Mel's 'Malady,' Foxman's Fetish
Well, well, it appears the South Park depiction of Mel Gibson bouncing off walls he had freshly "coated" in bodily waste is not far off.
Gibson didn't quite relieve himself in jail, but he tried, furiously fumbling with that famous fly. Had he not been cuffed, Mel might have unleashed more than a torrent of invective on his jailers.
It usually falls to liberals to fend for A-list reprobates. Left to Barbara Walters, Paris Hilton's porn debut, in which she made narcissistic love to the camera, (i.e. herself) was elevated to a PG-rated tale of innocence betrayed.
Now conservatives, usually attuned to the coarsening culture, and fierce about defending cops, are airbrushing Mel Gibson in the same way (although, unlike Paris, he doesn't need makeup).
Mel's many conservative fans have downplayed his vulgar public conduct. He cussed cops who were being decent to him, threatened to ruin them, Russell Crowed a phone, and generally behaved like a hog high on his own power.
Then there was that other indelicate matter. "When wine goes in, secrets come out," says the Talmud. Mel's secret had been bubbling below the surface for some time. Drink lowers inhibitions. In his uninhibited state, Mel raged against the generic Jew of his belief system—the Illuminati who manipulate world affairs from the center of the earth and are responsible for unleashing Pokemon on children around the world.
Verbatim translation: "F*****g Jews. ... The Jews are responsible for all the wars in the world." From the deputy Mel demanded, "Are you a Jew?"
In his eventual apology, another ridiculous and redundant public ritual, Gibson retracted the Jew baiting, and deftly introduced the illness angle, as his handlers, no doubt, advised.
The Delphic oracles of the disease theory of delinquency (the "experts") have slapped all manner of misconduct with diagnostic labels. At the root of this diseasing of behavior is the eradication of good and bad. Placing bad behavior beyond the strictures of traditional morality, moreover, makes it amenable to external, "therapeutic" or state interventions.
Liberals first, and conservatives in short succession, have taken to the idiom of disease like ducks to water. Left and right now insist, based on wispy pseudoscience, that just about every human excess is an illness as organic as cancer or diabetes.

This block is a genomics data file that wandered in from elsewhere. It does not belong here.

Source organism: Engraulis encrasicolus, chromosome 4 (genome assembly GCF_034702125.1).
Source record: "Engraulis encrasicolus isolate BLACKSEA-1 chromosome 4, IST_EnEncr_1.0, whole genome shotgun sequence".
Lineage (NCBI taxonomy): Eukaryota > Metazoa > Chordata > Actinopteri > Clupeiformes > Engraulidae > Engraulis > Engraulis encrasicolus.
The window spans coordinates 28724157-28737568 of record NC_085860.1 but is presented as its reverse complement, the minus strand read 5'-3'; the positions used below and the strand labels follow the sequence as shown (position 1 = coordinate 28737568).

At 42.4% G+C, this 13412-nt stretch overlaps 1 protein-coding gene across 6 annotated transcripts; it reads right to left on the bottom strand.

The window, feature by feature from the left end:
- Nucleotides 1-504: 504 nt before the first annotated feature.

A teacher who seduces her underage pupil has to be "sick," or else she'd not have indulged her fantasies. The same post hoc illogic is applied to the morbidly obese: if you overeat, you're diseased!
Are you a dad who dotes on his kids when they are around, but fails to mail them child support money when they return to mom? There's a Harvard professor by the name of Dr. John Ratey who'll cheerily diagnose you with "Environmental Dependency Disorder": you remember your kids only when they are present.
And so it goes: the arsonist has "pyromania," the thief is inflicted with "kleptomania," and Bill Clinton is not promiscuous, but a "sex-addict."
Once the doyens of "disease" were through sanitizing Mel's volitional habits and chosen lifestyle, the ersatz defender of Jewish interests, Abraham Foxman of the Anti-Defamation League, stepped in with his ministrations.
As unpleasant as Gibson's indiscretions were, they were harmless. Sticks and stones and all that. The actor has never lifted a hand to a Jew. Yet Foxman was in high dudgeon—and adamant to milk Mel's fall from grace to the utmost.
Foxman had more to say about Gibson than he had about Seattle's Jihadist du jour, Naveed Afzal Haq. Last week Haq murdered a Jewish woman and critically injured five other women at the downtown Jewish Federation building.
The ADL's website issued only the tersest of statements. It made no mention of the dead, the injured, and the Muslim. A glance at the League's site and a visitor from Deep Space might get the impression marauding Christian Cossacks posed the greatest danger to Jewish continuity. Needless to say Foxman has remained mum about the perils to Jews from Muslim mass immigration into the United States.
As a representative of the Jewish community, albeit self-appointed, Foxman needs lessons in etiquette. It's bad form to coerce or manipulate people into liking, hiring, renting, or apologizing to you. So long as haters keep their mitts to themselves, insulted parties should, if anything, rise above the fray, act graciously—even turn the other cheek. Subjecting people who don't like you to reeducation programs smacks of busybody social engineering. Gibson may be uncouth, but Foxman is as grubby.
©2006 Ilana Mercer